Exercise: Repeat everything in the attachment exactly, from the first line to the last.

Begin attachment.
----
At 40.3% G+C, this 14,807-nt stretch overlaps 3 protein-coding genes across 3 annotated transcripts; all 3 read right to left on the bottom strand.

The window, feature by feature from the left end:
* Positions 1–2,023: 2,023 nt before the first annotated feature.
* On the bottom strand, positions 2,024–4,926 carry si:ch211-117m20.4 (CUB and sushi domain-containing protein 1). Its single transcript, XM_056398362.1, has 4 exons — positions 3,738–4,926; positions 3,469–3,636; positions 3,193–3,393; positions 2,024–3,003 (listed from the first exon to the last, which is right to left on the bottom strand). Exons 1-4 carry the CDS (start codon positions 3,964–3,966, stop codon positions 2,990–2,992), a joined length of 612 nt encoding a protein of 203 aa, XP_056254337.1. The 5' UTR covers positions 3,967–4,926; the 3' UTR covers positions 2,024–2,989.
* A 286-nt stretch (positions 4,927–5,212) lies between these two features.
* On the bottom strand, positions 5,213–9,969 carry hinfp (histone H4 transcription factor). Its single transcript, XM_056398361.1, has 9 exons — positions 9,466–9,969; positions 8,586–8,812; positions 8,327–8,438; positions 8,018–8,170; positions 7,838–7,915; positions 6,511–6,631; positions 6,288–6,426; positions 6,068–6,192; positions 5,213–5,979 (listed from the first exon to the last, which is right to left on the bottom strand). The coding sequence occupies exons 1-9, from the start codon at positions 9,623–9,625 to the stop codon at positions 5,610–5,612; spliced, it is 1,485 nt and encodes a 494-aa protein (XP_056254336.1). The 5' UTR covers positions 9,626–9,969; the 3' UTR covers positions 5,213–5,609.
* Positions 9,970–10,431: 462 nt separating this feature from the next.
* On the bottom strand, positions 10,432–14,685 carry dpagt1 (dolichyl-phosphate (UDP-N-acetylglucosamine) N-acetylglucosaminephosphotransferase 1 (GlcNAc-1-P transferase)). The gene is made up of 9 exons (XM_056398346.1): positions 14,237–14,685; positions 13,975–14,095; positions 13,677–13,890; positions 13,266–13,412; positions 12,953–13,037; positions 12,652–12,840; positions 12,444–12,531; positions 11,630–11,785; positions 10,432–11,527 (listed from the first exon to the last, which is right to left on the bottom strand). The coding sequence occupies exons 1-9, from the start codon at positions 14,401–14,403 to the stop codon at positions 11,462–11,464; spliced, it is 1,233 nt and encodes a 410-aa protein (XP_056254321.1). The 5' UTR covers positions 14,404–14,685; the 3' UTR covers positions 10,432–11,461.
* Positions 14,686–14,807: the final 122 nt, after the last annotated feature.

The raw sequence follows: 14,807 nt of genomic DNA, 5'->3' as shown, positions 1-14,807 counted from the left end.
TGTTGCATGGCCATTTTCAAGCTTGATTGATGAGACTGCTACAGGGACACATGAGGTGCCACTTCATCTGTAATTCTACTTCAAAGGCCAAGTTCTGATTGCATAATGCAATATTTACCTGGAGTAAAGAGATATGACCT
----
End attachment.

At 40.3% G+C, this 14,807-nt stretch overlaps 3 protein-coding genes across 3 annotated transcripts; all 3 read right to left on the bottom strand.

The window, feature by feature from the left end:
* Positions 1–2,023: 2,023 nt before the first annotated feature.
* On the bottom strand, positions 2,024–4,926 carry si:ch211-117m20.4 (CUB and sushi domain-containing protein 1). Its single transcript, XM_056398362.1, has 4 exons — positions 3,738–4,926; positions 3,469–3,636; positions 3,193–3,393; positions 2,024–3,003 (listed from the first exon to the last, which is right to left on the bottom strand). Exons 1-4 carry the CDS (start codon positions 3,964–3,966, stop codon positions 2,990–2,992), a joined length of 612 nt encoding a protein of 203 aa, XP_056254337.1. The 5' UTR covers positions 3,967–4,926; the 3' UTR covers positions 2,024–2,989.
* A 286-nt stretch (positions 4,927–5,212) lies between these two features.
* On the bottom strand, positions 5,213–9,969 carry hinfp (histone H4 transcription factor). Its single transcript, XM_056398361.1, has 9 exons — positions 9,466–9,969; positions 8,586–8,812; positions 8,327–8,438; positions 8,018–8,170; positions 7,838–7,915; positions 6,511–6,631; positions 6,288–6,426; positions 6,068–6,192; positions 5,213–5,979 (listed from the first exon to the last, which is right to left on the bottom strand). The coding sequence occupies exons 1-9, from the start codon at positions 9,623–9,625 to the stop codon at positions 5,610–5,612; spliced, it is 1,485 nt and encodes a 494-aa protein (XP_056254336.1). The 5' UTR covers positions 9,626–9,969; the 3' UTR covers positions 5,213–5,609.
* Positions 9,970–10,431: 462 nt separating this feature from the next.
* On the bottom strand, positions 10,432–14,685 carry dpagt1 (dolichyl-phosphate (UDP-N-acetylglucosamine) N-acetylglucosaminephosphotransferase 1 (GlcNAc-1-P transferase)). The gene is made up of 9 exons (XM_056398346.1): positions 14,237–14,685; positions 13,975–14,095; positions 13,677–13,890; positions 13,266–13,412; positions 12,953–13,037; positions 12,652–12,840; positions 12,444–12,531; positions 11,630–11,785; positions 10,432–11,527 (listed from the first exon to the last, which is right to left on the bottom strand). The coding sequence occupies exons 1-9, from the start codon at positions 14,401–14,403 to the stop codon at positions 11,462–11,464; spliced, it is 1,233 nt and encodes a 410-aa protein (XP_056254321.1). The 5' UTR covers positions 14,404–14,685; the 3' UTR covers positions 10,432–11,461.
* Positions 14,686–14,807: the final 122 nt, after the last annotated feature.

The raw sequence follows: 14,807 nt of genomic DNA, 5'->3' as shown, positions 1-14,807 counted from the left end.
TGTTGCATGGCCATTTTCAAGCTTGATTGATGAGACTGCTACAGGGACACATGAGGTGCCACTTCATCTGTAATTCTACTTCAAAGGCCAAGTTCTGATTGCATAATGCAATATTTACCTGGAGTAAAGAGATATGACCT